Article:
4. It doesn't really have to happen at once, but there's no disaster if an attempt to synchronize fails. Sure, some bitcoins are lost. How hard would it be to slowly replace clients and synchronize the overtaking? With software that is all connected to the internet?

I'm out of here!
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June 12, 2011, 04:25:19 PM
 #26

Couple of things.

1)  There are 8 decimal points in bitcoins, and I've read that they could add more in the future if needed.  Any currency total debates need to focus on this key fact, since most are used to a 2 decimal point currency they don't realize the impact on totals.   21 million total bitcoins only means that if it's reached and more need to be used their value will increase and people will take advantage of the extra divisibility to effectively "create" more coins passed the set limit.

2) In any emerging market there will always be huge advantages for early adopters IF(and its a big if) the market becomes successful.   Now if you're still living in a world where "that's not fair" has meaning, then you've got some growing up to do.  However if you've come to the conclusion that life isn't fair by design, you'll understand that people who are early adopters are also taking huge amounts of risk to be the first players in this market.   There is still a chance that bitcoins could become illegal in some areas and effectively useless for some of those who've invested alot of time and money, but that's just the risk you take to give yourself a chance at enjoying the potential advantages of being a early adopter.
Rob P.
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June 12, 2011, 04:25:47 PM
 #27

1. Most important to understand is that a perfectly natural system for distributing a cryptocurrency in a fair, envy-less way exists.

While there may be, why bother?  This one is working quite well.  In fact, people coming to Bitcoins today have a better experience then those that came on Thursday of last week, because they can enter the market at a lower price.  No one is saying it can't be done, we're arguing that it isn't a problem.

2. If it were not possible for a cryptocurrency to exist without an artificial limit, latecomers might accept a system where early-adopters have a slight advantage. Because a perfect alternative exists, early adopters (that we in fact all are at this moment) will not be able to explain the absurd reward they allocated to themselves.

The "artificial limit" issue has been dealt with.  Move the decimal.  This has the same impact to the economy as a stock split, we've been using those for a very long time, and they allow for predictable growth of the commodity.  Bitcoin can use the same philosophy and just issue a "split" by having the entire network move the decimal one place to the right.  Now there are 210,000,000 coins in the network.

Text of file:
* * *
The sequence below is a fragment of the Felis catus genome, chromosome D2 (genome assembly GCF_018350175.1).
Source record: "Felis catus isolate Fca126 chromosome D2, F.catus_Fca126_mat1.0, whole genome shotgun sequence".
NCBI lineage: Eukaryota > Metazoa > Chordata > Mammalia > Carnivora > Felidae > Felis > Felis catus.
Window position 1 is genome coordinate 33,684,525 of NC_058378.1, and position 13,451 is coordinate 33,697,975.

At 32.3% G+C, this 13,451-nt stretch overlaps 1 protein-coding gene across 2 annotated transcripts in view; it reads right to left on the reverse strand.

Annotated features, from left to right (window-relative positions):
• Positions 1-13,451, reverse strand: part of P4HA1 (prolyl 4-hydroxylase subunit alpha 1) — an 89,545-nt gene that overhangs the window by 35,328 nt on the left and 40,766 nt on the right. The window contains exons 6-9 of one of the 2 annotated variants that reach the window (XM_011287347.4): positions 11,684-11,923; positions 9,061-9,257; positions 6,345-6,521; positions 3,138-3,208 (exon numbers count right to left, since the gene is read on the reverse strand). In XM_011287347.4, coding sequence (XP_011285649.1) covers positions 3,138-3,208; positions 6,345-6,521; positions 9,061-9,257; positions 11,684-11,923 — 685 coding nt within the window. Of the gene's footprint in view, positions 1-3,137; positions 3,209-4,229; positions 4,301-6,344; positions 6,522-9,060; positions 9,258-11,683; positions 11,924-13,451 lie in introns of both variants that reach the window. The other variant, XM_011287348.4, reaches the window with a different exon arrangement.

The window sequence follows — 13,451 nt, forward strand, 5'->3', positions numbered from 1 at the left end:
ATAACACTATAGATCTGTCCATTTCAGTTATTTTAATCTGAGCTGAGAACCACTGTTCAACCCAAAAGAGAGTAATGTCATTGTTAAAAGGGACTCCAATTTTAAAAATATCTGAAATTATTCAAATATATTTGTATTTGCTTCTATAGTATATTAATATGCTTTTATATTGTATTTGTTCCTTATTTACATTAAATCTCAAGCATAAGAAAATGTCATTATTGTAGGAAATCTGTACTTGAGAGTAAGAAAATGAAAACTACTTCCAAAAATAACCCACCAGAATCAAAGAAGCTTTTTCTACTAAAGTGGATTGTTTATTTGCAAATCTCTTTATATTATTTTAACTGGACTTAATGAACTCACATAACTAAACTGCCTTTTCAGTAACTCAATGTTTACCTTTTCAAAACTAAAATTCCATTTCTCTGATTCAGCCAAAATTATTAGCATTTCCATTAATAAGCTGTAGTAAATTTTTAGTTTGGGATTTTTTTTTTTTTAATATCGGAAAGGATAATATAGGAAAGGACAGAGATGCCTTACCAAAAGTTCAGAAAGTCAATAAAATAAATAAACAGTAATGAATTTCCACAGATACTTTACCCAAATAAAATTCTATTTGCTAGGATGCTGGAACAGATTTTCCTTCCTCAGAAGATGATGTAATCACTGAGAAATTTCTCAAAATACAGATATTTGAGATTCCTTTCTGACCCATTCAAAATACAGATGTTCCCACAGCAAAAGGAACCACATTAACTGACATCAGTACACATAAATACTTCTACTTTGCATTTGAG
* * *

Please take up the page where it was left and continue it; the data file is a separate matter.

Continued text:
3. Way, way more people than 50% will be latecomers, getting their hands on only (an unreasonable) part of the original distribution. It won't be so hard for the "Fair Bitcoin Initiative" to find supporters. With over 50% of the hashing power, you decide what is the rules. Not every clients needs to immediately follow, but why wouldn't they? They're the minority then.

This is different from an IPO stock how?  You seem hung up on this concept of "fair", but have not shown why the current system is unfair.  You can get "your hands on" whatever size of the Bitcoin market you are able to afford at a given point in time.  

The best way to ensure a "fair" environment is to Mine solo.  I assume you're doing so?  That way your hashing power cannot become "corrupted".

4. It doesn't really have to happen at once, but there's no disaster is an attempt to synchronize fails. Sure, some bitcoins are lost. How hard would it be to slowly replace clients and synchronize the overtaking? With software that is all connected to the internet?

How did you replace my client?  I'm under no compulsion to upgrade my client.  Also the client source is open.  You can have it inspected to make sure that this "overtaking" isn't present in the code before you run it.  All of the clients are backwards compatible.  So you could still be running the very first client if you so chose.  This isn't Microsoft or Apple, this is an open source project.  Review away.

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stick_theman
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June 12, 2011, 04:43:42 PM
 #28

Yes, can anyone also address what prevents the developers of Bitcoin increase the upper limit to let's say, 50 million?
imperi
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June 12, 2011, 04:45:45 PM
 #29

Yes, can anyone also address what prevents the developers of Bitcoin increase the upper limit to let's say, 50 million?

Bad publicity to say the least, and they want it to succeed rather than stealing from people, and I'm sure technical reasons as well (not everyone will upgrade their client). What prevents a taxi driver from crashing you into a wall on purpose? It's called trust.